Interestingly, the last time we visited the North Rim (2019), we had a hard time finding parking at the central area near the Lodge, whereas this year at the South Rim we had no trouble at all anywhere. The North Rim doesn’t allow dogs on any trails, even the main paved trail, whereas the South Rim is a dog mecca along the entire 5+ mile long paved Rim Trail. Yet we never saw any dog poop and heard only one dog bark, and he was well controlled by his owner.
The views are comparable on both rims, but the distances between the overlooks are much shorter at the South Rim than at the North Rim.
In some ways, choosing which one to visit — if you plan to visit only one — may come down to which rim currently has a large active fire burning. Both rims have frequent fires that are deliberately set by the US Forest Service, and they last for months, creating haze across the views, a brown tinge to the sky at the horizon, and the smell of smoke in the air.
The clearest skies are during the winter and early spring when the previous year’s fires are fully extinguished by snowfall and the new fires haven’t started yet.
It’s chilly at that time of year (the South Rim is at 7,000’ elevation and the North Rim is at 8,000’ elevation), but the clear air makes the views even more stunning, and of course you’ll be ahead of the summer crowds.
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More info about Grand Canyon National Park:
Grand Canyon National Park – National Park Service (NPS) Official Web Page
RV Parks and Campgrounds In and Near the Park – NPS Official Web Page
Trailer Village RV Park – Big rig friendly with hookups inside the Park near Mather Point
Mather Campground – Smaller RVs and no hookups inside the Park near Grand Canyon Village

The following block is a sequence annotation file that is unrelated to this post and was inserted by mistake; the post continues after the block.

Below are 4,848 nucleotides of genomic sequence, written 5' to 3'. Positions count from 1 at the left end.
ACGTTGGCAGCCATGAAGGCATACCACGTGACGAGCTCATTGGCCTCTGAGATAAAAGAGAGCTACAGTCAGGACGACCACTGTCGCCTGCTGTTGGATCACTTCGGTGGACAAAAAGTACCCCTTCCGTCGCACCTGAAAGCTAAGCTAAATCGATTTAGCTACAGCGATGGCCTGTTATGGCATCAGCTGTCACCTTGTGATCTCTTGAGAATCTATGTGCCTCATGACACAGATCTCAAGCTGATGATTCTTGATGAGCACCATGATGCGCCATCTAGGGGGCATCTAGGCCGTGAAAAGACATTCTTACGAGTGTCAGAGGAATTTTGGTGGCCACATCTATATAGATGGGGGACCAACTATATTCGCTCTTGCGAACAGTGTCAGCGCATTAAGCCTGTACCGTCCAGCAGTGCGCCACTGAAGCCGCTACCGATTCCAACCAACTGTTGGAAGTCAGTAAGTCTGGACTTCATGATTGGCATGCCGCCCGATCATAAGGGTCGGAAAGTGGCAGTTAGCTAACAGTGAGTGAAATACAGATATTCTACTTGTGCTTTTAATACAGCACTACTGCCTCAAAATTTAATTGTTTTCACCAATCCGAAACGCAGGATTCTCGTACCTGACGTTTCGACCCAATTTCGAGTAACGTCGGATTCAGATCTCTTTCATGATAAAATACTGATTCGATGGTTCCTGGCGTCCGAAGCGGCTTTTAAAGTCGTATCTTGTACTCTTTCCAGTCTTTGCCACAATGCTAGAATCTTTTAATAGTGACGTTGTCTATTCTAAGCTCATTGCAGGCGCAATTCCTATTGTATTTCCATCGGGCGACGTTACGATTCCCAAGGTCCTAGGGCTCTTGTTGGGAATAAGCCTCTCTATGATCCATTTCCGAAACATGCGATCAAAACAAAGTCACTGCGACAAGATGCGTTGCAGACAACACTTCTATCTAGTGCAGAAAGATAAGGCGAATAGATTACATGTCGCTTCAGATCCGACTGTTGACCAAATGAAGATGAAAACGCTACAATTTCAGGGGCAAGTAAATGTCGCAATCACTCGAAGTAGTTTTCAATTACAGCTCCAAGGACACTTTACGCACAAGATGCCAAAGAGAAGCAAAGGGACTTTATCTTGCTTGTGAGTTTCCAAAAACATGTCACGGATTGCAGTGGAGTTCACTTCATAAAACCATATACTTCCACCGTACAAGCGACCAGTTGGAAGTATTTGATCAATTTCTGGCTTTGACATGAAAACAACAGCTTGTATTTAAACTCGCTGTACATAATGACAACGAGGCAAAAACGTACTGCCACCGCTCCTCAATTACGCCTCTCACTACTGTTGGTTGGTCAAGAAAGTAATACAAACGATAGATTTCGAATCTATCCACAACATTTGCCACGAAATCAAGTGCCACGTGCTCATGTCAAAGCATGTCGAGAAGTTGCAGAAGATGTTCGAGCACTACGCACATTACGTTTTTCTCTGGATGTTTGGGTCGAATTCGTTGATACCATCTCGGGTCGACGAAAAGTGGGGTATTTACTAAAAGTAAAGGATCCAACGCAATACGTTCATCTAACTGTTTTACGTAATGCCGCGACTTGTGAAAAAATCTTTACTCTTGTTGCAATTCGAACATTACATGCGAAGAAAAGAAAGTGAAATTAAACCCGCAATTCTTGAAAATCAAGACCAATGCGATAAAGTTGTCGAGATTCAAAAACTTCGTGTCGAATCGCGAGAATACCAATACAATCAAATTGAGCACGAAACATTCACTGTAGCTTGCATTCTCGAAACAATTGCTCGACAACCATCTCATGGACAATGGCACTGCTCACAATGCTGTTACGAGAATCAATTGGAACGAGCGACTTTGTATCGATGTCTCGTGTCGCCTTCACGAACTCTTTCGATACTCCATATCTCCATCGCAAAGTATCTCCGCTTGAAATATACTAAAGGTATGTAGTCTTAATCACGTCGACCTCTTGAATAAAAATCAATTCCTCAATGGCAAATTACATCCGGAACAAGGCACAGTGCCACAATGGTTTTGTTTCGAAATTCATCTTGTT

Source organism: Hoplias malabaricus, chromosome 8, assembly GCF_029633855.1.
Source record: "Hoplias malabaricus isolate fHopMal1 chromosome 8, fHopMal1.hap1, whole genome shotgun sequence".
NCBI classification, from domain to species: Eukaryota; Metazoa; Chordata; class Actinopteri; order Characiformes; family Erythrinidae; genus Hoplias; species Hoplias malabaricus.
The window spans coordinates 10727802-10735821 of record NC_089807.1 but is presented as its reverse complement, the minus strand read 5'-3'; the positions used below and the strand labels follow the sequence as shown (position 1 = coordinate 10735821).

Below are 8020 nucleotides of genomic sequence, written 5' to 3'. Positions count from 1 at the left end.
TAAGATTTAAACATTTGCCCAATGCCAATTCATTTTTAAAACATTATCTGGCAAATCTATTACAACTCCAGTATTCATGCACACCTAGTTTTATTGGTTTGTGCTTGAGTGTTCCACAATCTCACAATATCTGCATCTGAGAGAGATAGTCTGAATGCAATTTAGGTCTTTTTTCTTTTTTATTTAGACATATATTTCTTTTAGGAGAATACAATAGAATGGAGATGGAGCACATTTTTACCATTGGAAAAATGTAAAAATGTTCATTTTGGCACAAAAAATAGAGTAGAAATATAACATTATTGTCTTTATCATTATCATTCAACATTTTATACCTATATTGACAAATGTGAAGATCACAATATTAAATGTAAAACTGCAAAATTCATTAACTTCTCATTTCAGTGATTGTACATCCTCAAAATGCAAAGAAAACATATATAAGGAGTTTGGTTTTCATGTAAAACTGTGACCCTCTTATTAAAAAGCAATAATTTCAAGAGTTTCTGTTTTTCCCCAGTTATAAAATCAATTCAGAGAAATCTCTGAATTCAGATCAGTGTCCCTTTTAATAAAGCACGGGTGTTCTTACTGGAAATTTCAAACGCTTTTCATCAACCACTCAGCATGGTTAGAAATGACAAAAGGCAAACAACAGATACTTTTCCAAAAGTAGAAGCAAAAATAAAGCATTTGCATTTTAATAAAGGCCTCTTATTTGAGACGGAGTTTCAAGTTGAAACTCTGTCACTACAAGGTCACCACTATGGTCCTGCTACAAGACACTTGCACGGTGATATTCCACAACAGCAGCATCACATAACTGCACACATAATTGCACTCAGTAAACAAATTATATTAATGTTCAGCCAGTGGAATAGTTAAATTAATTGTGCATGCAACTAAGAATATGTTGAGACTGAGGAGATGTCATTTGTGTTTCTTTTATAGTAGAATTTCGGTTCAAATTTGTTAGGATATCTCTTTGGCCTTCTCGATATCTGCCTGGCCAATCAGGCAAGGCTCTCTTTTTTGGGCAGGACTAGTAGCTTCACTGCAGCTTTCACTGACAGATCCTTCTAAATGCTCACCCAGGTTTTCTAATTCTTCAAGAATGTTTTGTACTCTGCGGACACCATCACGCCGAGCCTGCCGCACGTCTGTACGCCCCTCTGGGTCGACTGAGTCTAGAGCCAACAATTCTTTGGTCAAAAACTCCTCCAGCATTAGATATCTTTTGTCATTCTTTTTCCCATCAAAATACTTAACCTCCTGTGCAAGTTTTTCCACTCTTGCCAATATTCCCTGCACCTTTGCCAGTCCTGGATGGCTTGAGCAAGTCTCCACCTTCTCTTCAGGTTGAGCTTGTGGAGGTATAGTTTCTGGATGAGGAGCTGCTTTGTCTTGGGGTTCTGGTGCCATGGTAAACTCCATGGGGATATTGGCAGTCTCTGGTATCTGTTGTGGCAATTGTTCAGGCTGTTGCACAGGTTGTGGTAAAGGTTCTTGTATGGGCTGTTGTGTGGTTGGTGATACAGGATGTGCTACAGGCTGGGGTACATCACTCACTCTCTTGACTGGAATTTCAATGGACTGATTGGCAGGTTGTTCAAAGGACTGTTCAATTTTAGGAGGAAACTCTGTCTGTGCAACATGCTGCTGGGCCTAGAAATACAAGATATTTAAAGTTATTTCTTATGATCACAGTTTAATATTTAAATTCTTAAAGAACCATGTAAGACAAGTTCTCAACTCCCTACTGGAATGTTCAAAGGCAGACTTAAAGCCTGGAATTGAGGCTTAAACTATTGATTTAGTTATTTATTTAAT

Desert View Campground – Smaller RVs and no hookups inside the Park near Desert View
Ten-X Campground – Smaller RVs and no hookups outside the Park 10 miles from Grand Canyon Village
Grand Canyon Camper Village – Big Rig friendly with hookups outside the Park 9 miles from Grand Canyon Village
We heard a rumor from a local resident that a very large RV park is planned and has been approved for the town of Tusayan about 10 miles south of Grand Canyon Village. However, it is just a rumor as of the summer of 2023.
All of our blog posts about the Grand Canyon:
- Grand Canyon – A Winter Wonderland with Snow!
- Grand Canyon History: A Navajo & A Mule Link Us to the Past
- Grand Canyon South Rim RV Trip – Views, Views, VIEWS!!
- Grand Canyon’s North Rim – Breathtaking Bright Angel Point!
- Grand Canyon’s North Rim – Its Better Half?
- Grand Canyon’s North Rim – Magnificent & Intimate by Day or Night!
- Point Sublime – A Wild Ride to a Stunning Overlook in Grand Canyon!
- Saddle Mountain Overlook – A Different View of the Grand Canyon!
- Timp Point – A Private View of Grand Canyon’s Majesty
- Williams, Arizona – Home of the Grand Canyon Railway!
- Index of links to all the National Parks, National Monuments and World Heritage Sites we’ve visited!